The Council of Representatives of Iraq’s (CRI) finance committee presented the final draft of Iraq’s 2021 budget bill, though the status of Iraqi Kurdistan’s share of the budget remains unclear due to Iranian-backed blocs’ failure to reach a final agreement on issues regarding the region’s natural resources. The bill, which will likely be voted on soon, has been delayed for weeks due to various disputes among Iraqi parties and the still yet to be resolved allocation of the Kurdistan region’s share of the national budget.
Iraqi Kurdistan was gripped by public indignation after five Kurdish journalists received six-year prison sentences. President of Kurdistan Region Nichervan Barzani, Deputy Prime Minister of Kurdistan Region Qubad Talabani, and Speaker of the Kurdistan Parliament Rewaz Faiq all released statements following the verdict, with Barzani saying, “In accordance with the law, the defendants have the right to appeal the decision, and the Court of Appeal is obligated to review the decision in a way that upholds the legal and human rights of the defendants and the plaintiffs.”
The security situation in Iraq’s “Disputed Territories” continued to deteriorate last week, as unknown gunmen killed a Kurdish farmer in Kirkuk Governorate’s Daquq District on Thursday. At the same time, the US-led coalition announced several airstrikes targeting ISIS (Da’esh) terrorists in southern Kirkuk Governorate near Wadi al Shai. The “Disputed Territories” became a far more permissive operating environment for Da’esh when Iraqi forces and Iranian-backed militias removed the Peshmerga from the region on October 16, 2017.
Turkish proxies shattered a period of relative calm in Ain Essa by launching indirect fire attacks on neighboring villages and the M4 Motorway. The attacks occurred after the Syrian Democratic Forces (SDF) stifled an infiltration attempt near the town on Monday in an engagement the SDF claimed resulted in the deaths of three Turkish-backed Islamist fighters and injury of seven. Meanwhile, an IED targeted Turkish-backed Islamists attempting to enter SDF-controlled areas near the Christian town of Tal Tamer, while Russian forces stationed near Tal Tamer and Ain Essa have remained neutral during the ongoing conflict.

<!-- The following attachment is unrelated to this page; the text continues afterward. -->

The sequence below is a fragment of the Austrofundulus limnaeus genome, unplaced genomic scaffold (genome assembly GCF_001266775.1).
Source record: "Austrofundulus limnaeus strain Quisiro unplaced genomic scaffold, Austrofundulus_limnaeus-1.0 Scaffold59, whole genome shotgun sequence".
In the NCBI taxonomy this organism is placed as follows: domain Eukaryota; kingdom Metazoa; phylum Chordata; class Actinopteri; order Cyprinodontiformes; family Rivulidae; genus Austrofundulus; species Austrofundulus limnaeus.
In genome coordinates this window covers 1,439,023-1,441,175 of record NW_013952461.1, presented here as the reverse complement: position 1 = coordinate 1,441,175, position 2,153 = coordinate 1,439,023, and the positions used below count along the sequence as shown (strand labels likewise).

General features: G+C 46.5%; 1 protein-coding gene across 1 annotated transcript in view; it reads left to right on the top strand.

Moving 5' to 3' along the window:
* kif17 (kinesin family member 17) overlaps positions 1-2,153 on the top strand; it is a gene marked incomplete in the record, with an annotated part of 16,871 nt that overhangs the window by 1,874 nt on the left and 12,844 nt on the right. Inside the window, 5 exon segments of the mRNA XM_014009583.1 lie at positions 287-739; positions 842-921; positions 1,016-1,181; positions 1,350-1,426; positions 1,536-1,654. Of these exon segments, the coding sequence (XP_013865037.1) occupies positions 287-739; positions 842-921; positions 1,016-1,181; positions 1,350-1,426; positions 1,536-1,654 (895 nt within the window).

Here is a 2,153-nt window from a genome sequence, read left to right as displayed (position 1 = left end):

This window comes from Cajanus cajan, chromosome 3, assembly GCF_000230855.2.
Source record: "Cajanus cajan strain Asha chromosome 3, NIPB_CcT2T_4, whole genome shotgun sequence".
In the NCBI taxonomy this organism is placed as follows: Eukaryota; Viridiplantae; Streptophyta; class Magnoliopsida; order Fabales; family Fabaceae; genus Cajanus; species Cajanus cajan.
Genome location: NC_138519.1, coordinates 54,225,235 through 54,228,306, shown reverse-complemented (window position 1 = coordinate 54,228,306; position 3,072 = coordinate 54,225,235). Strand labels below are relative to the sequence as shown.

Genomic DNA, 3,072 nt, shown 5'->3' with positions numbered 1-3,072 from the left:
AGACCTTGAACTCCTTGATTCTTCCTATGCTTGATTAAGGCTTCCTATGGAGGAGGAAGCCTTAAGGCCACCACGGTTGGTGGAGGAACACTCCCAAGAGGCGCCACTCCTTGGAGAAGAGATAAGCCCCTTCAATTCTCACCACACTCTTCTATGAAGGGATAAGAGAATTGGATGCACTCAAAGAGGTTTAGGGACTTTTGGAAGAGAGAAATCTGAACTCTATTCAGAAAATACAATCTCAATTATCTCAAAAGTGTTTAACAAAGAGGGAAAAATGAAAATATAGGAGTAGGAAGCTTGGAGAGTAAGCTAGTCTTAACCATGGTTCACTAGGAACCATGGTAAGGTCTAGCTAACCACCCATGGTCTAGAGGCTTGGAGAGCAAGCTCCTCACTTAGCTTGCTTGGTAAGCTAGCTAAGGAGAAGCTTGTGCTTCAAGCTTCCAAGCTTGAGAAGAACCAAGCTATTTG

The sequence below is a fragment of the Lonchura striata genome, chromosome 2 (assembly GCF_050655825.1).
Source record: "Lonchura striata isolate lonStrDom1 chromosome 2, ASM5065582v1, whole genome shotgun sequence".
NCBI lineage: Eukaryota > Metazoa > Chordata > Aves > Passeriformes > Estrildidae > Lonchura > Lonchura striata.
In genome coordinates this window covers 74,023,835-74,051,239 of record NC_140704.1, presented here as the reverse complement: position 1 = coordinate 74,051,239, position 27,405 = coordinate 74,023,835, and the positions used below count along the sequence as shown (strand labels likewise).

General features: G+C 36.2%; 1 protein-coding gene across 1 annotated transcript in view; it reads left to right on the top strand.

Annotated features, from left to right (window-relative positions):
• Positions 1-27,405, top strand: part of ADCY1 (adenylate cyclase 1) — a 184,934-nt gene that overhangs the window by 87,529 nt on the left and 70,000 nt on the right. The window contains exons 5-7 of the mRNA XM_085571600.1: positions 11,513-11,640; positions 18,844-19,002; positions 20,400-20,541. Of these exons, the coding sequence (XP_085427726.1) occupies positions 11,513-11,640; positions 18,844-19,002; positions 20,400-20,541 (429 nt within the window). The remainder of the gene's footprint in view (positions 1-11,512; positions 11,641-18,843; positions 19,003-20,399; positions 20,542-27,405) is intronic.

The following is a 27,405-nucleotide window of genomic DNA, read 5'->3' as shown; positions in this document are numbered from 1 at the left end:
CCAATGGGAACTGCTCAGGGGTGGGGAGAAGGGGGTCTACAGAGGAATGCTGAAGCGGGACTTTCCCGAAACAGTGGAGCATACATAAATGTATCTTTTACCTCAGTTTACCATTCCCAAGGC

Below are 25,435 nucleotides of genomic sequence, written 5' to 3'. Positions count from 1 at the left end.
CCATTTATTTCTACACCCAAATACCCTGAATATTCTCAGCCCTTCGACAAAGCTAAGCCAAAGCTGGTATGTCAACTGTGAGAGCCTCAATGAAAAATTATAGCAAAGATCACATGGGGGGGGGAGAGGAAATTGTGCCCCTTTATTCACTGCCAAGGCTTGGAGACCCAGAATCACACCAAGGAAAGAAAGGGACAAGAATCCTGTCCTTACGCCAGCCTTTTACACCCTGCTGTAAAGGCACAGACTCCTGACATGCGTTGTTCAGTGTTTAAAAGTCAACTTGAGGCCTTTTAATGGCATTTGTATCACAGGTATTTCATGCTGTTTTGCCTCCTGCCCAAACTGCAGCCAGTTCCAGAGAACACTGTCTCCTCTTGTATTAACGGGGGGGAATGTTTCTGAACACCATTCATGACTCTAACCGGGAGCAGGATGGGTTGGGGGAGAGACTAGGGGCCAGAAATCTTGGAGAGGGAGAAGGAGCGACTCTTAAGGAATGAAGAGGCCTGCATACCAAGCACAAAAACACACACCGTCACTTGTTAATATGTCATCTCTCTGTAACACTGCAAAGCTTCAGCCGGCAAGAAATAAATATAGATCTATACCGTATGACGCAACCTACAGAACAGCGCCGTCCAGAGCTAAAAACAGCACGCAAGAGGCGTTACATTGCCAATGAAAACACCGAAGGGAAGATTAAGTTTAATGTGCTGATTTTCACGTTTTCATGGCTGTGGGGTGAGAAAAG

The SDF announced the arrest of two Da’esh terrorists responsible for planning and carrying out assassinations near Deir Ez Zor Governorate’s al Shheell town. That said, the region has seen an ongoing increase in Da’esh activity since the defeat of the organization’s physical “Caliphate” in March 2019. On another note, the SDF released more Syrian nationals from al Hol camp in an attempt to reduce overcrowding in the facility that houses thousands of Da’esh relatives and has been the scene of numerous incidents, including escape attempts, assaults, and executions.
Turkish-backed Islamists in Afrin continued to engage in internal fighting over territory and criminal rackets last week, as operatives from the Turkish proxy Jabhat al Shamiyah assassinated a commander of another Turkish-backed group called Jaysh al Islam. On a related note, Turkish-backed Islamists arrested two Kurds in Afrin for working with the previous Kurdish administration.
The Russian-backed negotiations known as the “Astansa talks” concluded in Sochi, Russia with a joint statement from Iran, Russia, and Turkey pledging another round of talks in mid-2021 in Nur-Sultan, Kazakhstan. The statement also described the Kurdish-led governing projects in northeastern Syria as “illegitimate self-rule initiatives.” The Russian-sponsored talks began in 2017 and, like the UN-backed Geneva peace talks, have failed to achieve any meaningful agreement.